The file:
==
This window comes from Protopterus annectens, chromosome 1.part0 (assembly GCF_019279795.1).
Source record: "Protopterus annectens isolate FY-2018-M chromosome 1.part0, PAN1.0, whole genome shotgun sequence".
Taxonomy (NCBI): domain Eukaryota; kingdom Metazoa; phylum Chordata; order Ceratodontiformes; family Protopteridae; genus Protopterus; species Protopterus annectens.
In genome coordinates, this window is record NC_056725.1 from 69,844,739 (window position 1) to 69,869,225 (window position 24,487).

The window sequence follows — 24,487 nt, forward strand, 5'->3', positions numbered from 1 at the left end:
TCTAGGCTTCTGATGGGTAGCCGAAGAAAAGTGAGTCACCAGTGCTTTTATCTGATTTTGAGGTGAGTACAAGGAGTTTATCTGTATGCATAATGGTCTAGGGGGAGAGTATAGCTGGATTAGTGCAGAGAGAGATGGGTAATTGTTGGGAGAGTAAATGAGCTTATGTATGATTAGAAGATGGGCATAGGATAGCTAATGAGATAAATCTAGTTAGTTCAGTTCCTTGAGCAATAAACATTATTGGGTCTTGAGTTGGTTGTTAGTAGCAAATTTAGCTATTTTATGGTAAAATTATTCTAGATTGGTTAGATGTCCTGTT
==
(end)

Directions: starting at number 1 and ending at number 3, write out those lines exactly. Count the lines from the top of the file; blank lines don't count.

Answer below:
This window comes from Protopterus annectens, chromosome 1.part0 (assembly GCF_019279795.1).
Source record: "Protopterus annectens isolate FY-2018-M chromosome 1.part0, PAN1.0, whole genome shotgun sequence".
Taxonomy (NCBI): domain Eukaryota; kingdom Metazoa; phylum Chordata; order Ceratodontiformes; family Protopteridae; genus Protopterus; species Protopterus annectens.